U.S. agriculture officials proposed changes Thursday to the federal program that helps pay the grocery bills for low-income pregnant women, babies and young children, including extending a bump in payments for fresh fruits and vegetables allowed during the COVID-19 pandemic.
A changing climate is causing rain to fall in harder bursts that push back planting seasons and drown crops in the Mississippi River farm country.
Programs that provide locally grown, healthy foods are making them more affordable to people who are food insecure in Wisconsin.
“For years, Minnesota has struggled to reduce the farm pollution that runs into streams, lakes, the Mississippi River and eventually, the Gulf of Mexico. Crop breeders are working on 16 perennial and winter annual crops to suck up that nutrient pollution before it escapes.
One of the largest solar projects on cropland in the U.S. is pitting renewable energy boosters against each other — and farmers against farmers.
Wisconsin’s proposal to protect bees and butterflies does not do enough to discourage use of the types of pesticides tied to bee die-offs, critics say.
Agriculture creates most of the nitrate pollution, but consumers pay most of the cost, whether they drink from public wells or private ones.
Nitrate is a compound naturally found in plants and in vegetables and can be found in groundwater, depending on how much fertilizer and manure is applied to fields.
In the early 1990s, Jim Goodman and his wife began to worry about how the chemicals they were using on the farm might affect their children. The fourth-generation Wisconsin farmer decided to make the shift away from conventional farming at his Sauk County operation. Now certified organic, the farm includes 120 head of cattle on pasture, including 45 milk cows, and 300 acres of crops.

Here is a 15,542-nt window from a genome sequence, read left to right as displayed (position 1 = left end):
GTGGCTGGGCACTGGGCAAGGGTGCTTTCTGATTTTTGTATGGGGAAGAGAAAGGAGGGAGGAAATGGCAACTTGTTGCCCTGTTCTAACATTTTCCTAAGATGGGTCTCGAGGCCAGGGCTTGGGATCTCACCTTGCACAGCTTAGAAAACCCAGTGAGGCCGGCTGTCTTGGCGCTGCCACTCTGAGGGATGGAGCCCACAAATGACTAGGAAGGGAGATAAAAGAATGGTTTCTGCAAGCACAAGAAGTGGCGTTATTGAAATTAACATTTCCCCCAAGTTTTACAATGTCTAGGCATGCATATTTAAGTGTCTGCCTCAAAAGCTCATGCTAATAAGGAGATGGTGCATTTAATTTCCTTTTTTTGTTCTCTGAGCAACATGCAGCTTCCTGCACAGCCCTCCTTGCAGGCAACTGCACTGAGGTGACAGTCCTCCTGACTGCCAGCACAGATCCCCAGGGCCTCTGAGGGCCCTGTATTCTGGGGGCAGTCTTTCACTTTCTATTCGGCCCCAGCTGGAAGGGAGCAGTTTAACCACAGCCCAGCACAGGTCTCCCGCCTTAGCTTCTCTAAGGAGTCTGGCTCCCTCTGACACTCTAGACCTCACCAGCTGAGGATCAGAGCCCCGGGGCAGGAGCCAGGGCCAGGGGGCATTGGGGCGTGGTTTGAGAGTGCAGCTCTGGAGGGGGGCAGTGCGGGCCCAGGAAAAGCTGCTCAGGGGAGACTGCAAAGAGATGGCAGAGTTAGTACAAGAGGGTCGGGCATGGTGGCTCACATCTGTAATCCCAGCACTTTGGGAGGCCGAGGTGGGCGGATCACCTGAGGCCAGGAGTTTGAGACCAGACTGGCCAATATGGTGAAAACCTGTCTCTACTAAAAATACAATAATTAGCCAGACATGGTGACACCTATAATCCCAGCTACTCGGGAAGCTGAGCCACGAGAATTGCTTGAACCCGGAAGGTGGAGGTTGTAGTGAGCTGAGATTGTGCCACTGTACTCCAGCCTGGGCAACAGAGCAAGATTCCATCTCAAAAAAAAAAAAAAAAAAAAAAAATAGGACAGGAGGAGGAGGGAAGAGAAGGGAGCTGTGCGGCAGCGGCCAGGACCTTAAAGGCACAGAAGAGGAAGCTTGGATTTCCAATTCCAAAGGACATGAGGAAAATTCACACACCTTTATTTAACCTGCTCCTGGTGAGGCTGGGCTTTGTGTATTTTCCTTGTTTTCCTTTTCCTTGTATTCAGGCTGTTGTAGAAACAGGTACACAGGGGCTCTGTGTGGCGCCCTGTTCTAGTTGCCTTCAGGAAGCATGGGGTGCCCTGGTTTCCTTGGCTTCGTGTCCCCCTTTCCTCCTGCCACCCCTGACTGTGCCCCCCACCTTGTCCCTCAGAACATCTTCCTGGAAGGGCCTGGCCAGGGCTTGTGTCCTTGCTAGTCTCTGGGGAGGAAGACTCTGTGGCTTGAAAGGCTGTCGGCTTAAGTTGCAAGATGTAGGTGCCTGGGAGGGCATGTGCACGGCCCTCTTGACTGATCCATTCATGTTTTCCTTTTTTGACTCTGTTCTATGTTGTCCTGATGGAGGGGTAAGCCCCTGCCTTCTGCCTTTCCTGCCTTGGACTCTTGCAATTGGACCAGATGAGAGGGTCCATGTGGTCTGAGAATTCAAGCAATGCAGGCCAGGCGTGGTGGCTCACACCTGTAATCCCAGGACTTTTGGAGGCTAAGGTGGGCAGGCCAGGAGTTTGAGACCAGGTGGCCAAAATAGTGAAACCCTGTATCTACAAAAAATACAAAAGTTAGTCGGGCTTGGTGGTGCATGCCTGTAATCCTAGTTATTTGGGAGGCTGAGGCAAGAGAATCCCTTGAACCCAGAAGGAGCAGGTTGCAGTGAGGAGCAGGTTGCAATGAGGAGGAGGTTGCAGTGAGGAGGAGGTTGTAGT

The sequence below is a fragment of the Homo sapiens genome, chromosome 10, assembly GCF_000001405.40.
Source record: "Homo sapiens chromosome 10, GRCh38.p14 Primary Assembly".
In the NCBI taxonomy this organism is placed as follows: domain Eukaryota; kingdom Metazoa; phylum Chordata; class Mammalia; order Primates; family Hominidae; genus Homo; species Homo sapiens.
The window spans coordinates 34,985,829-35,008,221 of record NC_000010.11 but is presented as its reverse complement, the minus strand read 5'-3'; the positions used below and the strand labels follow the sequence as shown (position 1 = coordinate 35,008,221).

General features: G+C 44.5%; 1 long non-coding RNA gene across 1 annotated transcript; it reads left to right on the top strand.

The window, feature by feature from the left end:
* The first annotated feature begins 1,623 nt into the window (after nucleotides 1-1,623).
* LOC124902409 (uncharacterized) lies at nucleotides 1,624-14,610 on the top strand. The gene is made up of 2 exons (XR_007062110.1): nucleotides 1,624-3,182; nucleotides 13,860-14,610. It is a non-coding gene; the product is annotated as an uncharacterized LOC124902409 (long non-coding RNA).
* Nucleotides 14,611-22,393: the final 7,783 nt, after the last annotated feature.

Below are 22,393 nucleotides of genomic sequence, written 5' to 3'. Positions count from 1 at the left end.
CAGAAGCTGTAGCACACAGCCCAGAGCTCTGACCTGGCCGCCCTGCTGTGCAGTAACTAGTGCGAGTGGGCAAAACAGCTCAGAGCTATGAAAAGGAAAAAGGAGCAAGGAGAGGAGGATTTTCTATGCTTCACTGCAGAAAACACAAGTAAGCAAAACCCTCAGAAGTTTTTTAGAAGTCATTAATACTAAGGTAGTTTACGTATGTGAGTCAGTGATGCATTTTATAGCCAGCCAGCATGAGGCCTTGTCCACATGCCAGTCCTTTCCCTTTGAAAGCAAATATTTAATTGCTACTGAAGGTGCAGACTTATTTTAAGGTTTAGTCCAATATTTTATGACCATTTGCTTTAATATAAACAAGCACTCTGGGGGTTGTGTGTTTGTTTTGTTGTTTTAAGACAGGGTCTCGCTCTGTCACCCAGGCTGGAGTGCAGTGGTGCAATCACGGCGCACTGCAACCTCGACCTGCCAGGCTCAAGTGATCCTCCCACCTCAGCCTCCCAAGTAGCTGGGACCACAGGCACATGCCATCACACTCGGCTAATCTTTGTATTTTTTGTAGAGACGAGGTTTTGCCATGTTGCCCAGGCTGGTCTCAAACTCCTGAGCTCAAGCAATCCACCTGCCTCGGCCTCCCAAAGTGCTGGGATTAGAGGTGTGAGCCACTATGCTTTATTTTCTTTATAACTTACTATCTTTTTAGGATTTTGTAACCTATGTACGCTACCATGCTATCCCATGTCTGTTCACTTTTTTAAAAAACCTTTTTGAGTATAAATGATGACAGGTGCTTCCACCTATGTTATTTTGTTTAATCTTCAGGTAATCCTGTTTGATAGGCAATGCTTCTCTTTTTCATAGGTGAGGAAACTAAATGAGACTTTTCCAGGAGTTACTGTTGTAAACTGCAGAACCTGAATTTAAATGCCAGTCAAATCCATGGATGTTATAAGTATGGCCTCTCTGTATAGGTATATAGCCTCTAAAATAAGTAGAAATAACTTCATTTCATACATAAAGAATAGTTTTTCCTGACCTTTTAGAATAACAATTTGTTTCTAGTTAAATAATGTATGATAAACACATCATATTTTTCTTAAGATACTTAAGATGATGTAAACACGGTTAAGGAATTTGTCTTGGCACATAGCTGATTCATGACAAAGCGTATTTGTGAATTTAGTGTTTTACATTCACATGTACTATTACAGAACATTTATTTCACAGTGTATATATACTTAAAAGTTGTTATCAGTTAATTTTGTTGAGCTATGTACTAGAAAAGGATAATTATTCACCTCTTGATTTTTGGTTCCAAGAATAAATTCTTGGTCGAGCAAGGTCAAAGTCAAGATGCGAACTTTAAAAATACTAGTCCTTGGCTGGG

Levels of nitrate, one of the Wisconsin’s top drinking water contaminants, are increasing. Nitrate comes primarily from fertilizers, including manure, and puts infants and expectant mothers particularly at risk. A projected 94,000 households are drinking private well water with unsafe levels of nitrate. And many of them don’t even know it since few private well owners conduct regular testing.
We’ve transformed our reporting on problems with Wisconsin’s water quality and supply into sculptures that you can see and touch — including a life-size half cow and 1,000 balls of wool. Meet the artist and the reporters and learn about Wisconsin water in this series of events across the state April 30 through May 7.
Despite fish kills, toxic algae blooms, unsafe beaches and an annual dead zone in the Lake Michigan bay sparking concern across the region, the level of phosphorus loading has changed little over the past two decades, and even gone up in the past couple of years. “I’m part of the problem,” said John Pagel of Pagel’s Ponderosa Dairy, one of the largest farms in Wisconsin, at a summit hosted by U.S. Rep. Reid Ribble in Green Bay. “But I’m also part of the solution.”